Ready for Everest

I am finally packed and ready to go. Today, I did my gear-check on the bed, laid everything out and my wife was amazed at what a mess I could make out of our room in such a short period of time. I try to pack as light as possible, but there are some things that I didn't want to be without, and considering the difficulty of planning and packing for weather from between 90 degrees in Kathmandu and freezing at Base Camp, and preparing for rain and everything in between, for three weeks, and keeping the total weight under 30 pounds, I think I did a pretty good job.

the gear splayed across my bed

I am sure I will forget something, and this is not an exhaustive list of everything in the pack, but a few of the more memorable things I am bringing to the Himalayas are:

  • hiking shoes
  • trail running shoes
  • big down jacket
  • pack of wet-wipes in lieu of a shower for three weeks which means I will hopefully get my own row on the flight home
  • my 3 water bottles (one of which is a big Obama 08 bottle that I will use to pee in at night; my conservative friends will be very happy)
  • a bunch of tech t's
  • hiking pants
  • wool socks
  • soap that you can wash body, hair, dishes and clothes with
  • first aid kit with anti-diarrhea medicine and moleskin
  • my trusty Timex running hat
  • The Original Buff
  • gaiters
  • a light jacket
  • 2 pairs of gloves
  • High Adventure paperback
  • a couple of magazines
  • my wife's neon-pink ipod shuffle (to ensure that I am not hit women)
  • Cliff bars, Honey Stinger gels, Rev-3 energy powder, Enlyten electrolyte strips, Via powdered coffee, beef jerky
  • Canon point and shoot
  • Cell phone
  • passport
  • bunch of singles for the strippers sherpas

I packed it all up and weighed my pack, coming in at a svelte 27.8 pounds, not too bad, seems like I could even carry that around (at sea level).

my Obama 08 pee bottle

fully packed

I wanted to get in a last hike before I left, so I took my hiking buddy up to my favorite trail on Double Peak.  It was a beautiful day, the wind was blowing and the air was clear and we played name that cloud for about an hour, then finished up with some Subway sandwiches which always taste good after a long hike.

just getting warmed up

that one looks like a fish

clear and windy day

the kid's a natural on the downhills

That's it, a thirteen hour flight to Hong Kong, a twelve hour layover in Hong Kong, a six hour flight to Kathmandu, and then the Himalayas.

Sun Strides Trail Run Series Report and Getting Ready for Everest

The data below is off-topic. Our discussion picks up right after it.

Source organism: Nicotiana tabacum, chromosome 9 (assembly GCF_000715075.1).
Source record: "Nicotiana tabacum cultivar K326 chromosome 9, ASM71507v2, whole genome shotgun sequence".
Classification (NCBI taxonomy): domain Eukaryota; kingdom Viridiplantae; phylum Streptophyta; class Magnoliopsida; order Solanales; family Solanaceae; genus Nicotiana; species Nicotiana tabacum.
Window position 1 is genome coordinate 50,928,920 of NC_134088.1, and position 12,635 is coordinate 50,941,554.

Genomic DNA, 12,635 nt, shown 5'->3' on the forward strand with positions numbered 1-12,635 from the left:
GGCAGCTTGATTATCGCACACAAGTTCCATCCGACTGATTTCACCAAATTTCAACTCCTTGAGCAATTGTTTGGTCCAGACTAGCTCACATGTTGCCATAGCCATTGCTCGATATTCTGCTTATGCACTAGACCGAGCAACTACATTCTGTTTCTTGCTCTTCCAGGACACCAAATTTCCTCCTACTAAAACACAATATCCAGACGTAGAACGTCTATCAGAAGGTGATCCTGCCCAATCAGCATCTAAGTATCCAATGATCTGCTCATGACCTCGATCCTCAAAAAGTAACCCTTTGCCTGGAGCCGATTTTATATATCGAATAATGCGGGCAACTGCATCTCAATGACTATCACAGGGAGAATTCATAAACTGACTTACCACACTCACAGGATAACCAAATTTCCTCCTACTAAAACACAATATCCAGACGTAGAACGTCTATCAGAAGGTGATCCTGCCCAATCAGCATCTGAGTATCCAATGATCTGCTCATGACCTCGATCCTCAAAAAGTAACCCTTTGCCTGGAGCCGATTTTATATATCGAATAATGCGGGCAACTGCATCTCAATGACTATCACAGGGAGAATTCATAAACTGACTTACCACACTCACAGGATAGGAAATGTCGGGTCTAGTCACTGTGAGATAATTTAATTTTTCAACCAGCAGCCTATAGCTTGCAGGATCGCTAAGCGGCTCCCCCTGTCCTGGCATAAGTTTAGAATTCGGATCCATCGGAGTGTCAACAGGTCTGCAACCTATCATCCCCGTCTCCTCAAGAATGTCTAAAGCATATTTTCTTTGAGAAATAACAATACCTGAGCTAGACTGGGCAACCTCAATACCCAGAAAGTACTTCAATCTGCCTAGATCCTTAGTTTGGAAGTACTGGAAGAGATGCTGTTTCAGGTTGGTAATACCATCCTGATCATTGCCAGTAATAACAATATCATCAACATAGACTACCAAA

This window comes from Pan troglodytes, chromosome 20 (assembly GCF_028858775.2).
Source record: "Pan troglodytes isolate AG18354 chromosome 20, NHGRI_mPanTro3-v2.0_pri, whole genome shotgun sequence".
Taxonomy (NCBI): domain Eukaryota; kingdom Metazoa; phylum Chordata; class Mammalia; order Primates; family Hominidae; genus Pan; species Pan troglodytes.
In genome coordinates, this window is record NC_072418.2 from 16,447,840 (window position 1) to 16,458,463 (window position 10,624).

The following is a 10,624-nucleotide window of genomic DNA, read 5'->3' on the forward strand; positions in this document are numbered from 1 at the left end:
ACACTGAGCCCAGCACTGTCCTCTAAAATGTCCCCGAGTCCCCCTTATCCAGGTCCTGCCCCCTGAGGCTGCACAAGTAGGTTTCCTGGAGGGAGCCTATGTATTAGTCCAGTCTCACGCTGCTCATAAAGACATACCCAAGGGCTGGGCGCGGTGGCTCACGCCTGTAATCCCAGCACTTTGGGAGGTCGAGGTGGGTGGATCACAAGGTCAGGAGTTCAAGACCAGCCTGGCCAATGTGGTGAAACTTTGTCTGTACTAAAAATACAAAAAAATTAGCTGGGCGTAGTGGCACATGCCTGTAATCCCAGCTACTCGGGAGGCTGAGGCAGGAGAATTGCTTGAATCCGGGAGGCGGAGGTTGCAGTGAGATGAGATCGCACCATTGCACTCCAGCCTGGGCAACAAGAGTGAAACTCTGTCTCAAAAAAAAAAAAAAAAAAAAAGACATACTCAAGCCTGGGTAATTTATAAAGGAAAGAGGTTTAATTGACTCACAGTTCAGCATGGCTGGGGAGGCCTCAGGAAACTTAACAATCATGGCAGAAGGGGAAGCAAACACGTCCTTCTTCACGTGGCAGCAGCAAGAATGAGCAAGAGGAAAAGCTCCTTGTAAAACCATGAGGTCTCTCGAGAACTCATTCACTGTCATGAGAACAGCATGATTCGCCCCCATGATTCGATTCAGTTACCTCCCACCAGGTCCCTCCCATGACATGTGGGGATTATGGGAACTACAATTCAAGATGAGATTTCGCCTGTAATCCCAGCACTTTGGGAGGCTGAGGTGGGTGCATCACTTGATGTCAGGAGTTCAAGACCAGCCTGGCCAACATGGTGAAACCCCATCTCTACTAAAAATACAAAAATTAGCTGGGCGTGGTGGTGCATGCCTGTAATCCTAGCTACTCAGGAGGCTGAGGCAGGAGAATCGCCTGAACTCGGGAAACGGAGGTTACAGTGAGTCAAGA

This should probably be two blog posts with two shorter titles, but I'm feeling a little lazy (thus the 12:42 run this morning), so I am going to try to stick everything together and post a lot of pictures in lieu of flowery prose.

The Sun Strides Foundation puts on a series of trail races that raise money for sustainable, renewable energy in the developing world.  I paid $60 for the four races and as entry fees skyrocket (my wife just paid $95 for a half marathon), $15/race was a great deal.  They also kept the interest up by giving points for the top fifteen finishers in each race and the people with the highest point totals at the end of the series would be awarded a prize.  I have never won a prize for running, aside from sanity, blood blisters and stinky clothes, so I registered for all four races.

Lake Hodges 5K Trail Run

This was a beautiful out and back course along Lake Hodges in Escondido.  The trail was mostly flat with a couple of really small hills, so it was a fast course.  My strength is in the hills, so it was really hard for me to stay with the lead pack in this race, but I was happy with the result.

The finish at Lake Hodges

Black Mountain 7K Summit Run

This is my type of race, an out and back course, not too long, really steep and favoring a steady pace.  Basically, if you can do the thing without walking, you are assured a good finish.  The downhill was fun and rocky and there was some blood left on the trail at this race.  It was tough watching the high school cross country team show up weighing about 100 pounds, all of them together, and leaping up the mountain, turning around and flying down.  I totally outsprinted a 12- or 13-year-old kid at the finish, so notch one for the old, bald, shameless runner and as I crossed the line, I held up both hands and let out a stirring "Get off my lawn, bitch."

I totally beat that 12-year-old

Mission Driven Eco Run 10K

Unfortunately, I had to miss the third race, the Chollas Lake 5K, due to my son's birthday party, which I tried to get out of, really hard but at the end of the day, my five year old couldn't understand that I needed at least two points to win the prize and if I missed race number three I would probably finish in fourth place in the points series.  I even charted it out for him and his response was "let's watch Scooby Doo," which in itself is ironic because I had recently seen a bumper sticker that said "What would Scooby Doo?" and the answer was clear.  So, with no chance to win the points series, I set out to run the Mission Driven Eco Run 10K last weekend.

My plan was to try to stick with the lead group, but not lead the run because the course map was a series of concentric circles and I get lost on my way to the bathroom in the middle of the night.  I like to put my head down and run, so that is what I did until I realized that after about seven miles, the lead group didn't know where they were going either, so we formed a tight pack, turned around and headed for the finish.  The feeling that comes when running fast in a pack is pretty amazing.  I didn't think I would be able to hang, but you really feed off that energy, the silence of breathing and footfalls and sweat.  It was another sprint finish, and again the older guy won, but it wasn't me, it was a guy with a Tom Selleck mustache and a few more miles in the legs.